In this study, researchers examined the relationship between park availability and proximity, and walking. All the children were considered at high risk for future obesity because at least one of their parents was obese. Clinic visits determined body fat distribution, fitness, metabolic, genetic/familial, and behavioral factors that could lead to obesity. Both parents and children completed questionnaires during the clinic visit, and children provided a seven-day recall of walking for leisure and their usual methods of getting to and from school. Location of parks was obtained using a geographic information system.
In this sample, researchers found:
One-third of the children walked to and from school.
Parks located within approximately one half mile had the strongest association with walking in this age group.
A greater number of parks were associated more with purpose-driven walking in girls and with leisure walking in boys.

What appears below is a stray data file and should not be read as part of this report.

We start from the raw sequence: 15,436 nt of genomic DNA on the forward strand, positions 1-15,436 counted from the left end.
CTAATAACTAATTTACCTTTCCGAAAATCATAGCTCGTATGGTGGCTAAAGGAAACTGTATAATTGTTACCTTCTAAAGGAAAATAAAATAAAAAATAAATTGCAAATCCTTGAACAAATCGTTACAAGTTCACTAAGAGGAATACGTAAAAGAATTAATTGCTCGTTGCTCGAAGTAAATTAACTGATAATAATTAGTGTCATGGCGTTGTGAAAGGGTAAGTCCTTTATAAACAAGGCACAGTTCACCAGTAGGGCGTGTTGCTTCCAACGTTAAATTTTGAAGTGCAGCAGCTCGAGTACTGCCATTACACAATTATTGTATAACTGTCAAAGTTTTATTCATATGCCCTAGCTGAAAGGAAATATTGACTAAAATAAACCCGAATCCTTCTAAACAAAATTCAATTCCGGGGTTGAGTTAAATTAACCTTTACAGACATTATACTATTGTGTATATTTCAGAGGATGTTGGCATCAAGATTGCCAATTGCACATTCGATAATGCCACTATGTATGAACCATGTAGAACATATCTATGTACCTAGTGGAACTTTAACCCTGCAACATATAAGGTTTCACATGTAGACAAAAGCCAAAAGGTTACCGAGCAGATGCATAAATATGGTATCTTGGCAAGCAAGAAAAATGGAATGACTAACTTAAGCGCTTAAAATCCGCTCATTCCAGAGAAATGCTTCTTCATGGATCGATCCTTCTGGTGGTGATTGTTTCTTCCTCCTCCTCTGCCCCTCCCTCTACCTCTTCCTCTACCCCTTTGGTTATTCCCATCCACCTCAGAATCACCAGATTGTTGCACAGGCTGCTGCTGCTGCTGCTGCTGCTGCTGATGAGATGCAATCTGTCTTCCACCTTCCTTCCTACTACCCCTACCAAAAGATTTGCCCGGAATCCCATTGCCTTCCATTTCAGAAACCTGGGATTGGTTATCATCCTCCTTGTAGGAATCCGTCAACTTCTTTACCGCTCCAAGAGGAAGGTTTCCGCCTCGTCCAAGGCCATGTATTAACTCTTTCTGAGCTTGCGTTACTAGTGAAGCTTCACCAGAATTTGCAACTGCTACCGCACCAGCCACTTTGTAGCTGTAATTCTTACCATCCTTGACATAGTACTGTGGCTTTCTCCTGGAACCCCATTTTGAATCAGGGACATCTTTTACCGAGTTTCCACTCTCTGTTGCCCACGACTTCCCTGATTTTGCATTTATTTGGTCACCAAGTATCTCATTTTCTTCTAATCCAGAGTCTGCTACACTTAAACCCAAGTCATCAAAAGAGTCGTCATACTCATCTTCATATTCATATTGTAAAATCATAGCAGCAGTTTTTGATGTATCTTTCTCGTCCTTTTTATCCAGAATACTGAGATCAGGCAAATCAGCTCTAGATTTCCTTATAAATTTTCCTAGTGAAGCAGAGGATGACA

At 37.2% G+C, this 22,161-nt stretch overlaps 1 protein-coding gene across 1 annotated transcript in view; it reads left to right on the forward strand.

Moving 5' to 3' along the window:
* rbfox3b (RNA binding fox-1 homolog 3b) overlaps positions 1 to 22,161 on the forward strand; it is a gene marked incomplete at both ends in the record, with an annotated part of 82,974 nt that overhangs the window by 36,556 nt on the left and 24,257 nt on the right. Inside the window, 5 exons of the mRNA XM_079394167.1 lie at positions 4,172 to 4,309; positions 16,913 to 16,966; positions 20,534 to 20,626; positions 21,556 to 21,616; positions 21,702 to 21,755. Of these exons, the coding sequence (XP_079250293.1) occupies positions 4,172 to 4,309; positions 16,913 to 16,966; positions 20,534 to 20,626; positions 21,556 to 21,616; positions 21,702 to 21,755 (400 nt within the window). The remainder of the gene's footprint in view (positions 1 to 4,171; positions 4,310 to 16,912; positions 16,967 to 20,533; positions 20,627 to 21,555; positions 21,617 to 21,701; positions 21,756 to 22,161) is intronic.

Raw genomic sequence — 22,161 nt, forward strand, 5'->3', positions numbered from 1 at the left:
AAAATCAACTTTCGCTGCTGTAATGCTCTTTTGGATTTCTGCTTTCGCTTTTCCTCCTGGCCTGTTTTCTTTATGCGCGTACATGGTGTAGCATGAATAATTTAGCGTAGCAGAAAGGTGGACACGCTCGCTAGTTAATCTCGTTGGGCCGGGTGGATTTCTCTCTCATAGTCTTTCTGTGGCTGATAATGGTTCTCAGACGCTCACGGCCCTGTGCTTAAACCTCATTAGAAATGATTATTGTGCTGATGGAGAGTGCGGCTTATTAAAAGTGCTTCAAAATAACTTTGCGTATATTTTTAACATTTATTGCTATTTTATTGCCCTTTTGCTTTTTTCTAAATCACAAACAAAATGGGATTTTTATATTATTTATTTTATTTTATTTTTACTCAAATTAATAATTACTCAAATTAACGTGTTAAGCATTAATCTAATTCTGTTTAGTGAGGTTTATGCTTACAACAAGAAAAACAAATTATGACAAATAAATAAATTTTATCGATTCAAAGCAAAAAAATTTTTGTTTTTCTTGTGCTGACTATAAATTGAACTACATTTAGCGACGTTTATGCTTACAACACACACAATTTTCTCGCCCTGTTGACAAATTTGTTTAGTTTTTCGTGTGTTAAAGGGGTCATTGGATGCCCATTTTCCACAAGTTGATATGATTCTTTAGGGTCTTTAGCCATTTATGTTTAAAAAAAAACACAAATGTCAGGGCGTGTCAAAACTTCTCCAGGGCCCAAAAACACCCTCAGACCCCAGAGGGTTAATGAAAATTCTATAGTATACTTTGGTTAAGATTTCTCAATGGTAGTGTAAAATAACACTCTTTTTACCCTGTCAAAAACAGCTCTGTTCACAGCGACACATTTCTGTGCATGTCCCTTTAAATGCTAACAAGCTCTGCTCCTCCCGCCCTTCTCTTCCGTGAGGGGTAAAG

"Parks may benefit girls and boys differently, but are associated with increased overall walking for both," said Barnett, who is also assistant professor of Social and Preventive Medicine at the Université de Montréal.
"In the past few decades we have become more sedentary due to the increased use of labor-saving devices, motorized transportation, television and computers," she said. "In addition, children are spending more time inside, yet we know that spending time outdoors is an important determinant of activity.
In future urban improvements, consideration must be given to parks, outdoor recreational areas and walking or cycling infrastructure in order to increase active living. Equally important is that the parks and recreational areas are well maintained and are safe."
The cross-sectional study provided a "snapshot" look at the environment, but researchers will be following these families over the next 10 years. The researchers plan to follow the children until age 18 to determine the effects of their environments on the development of obesity.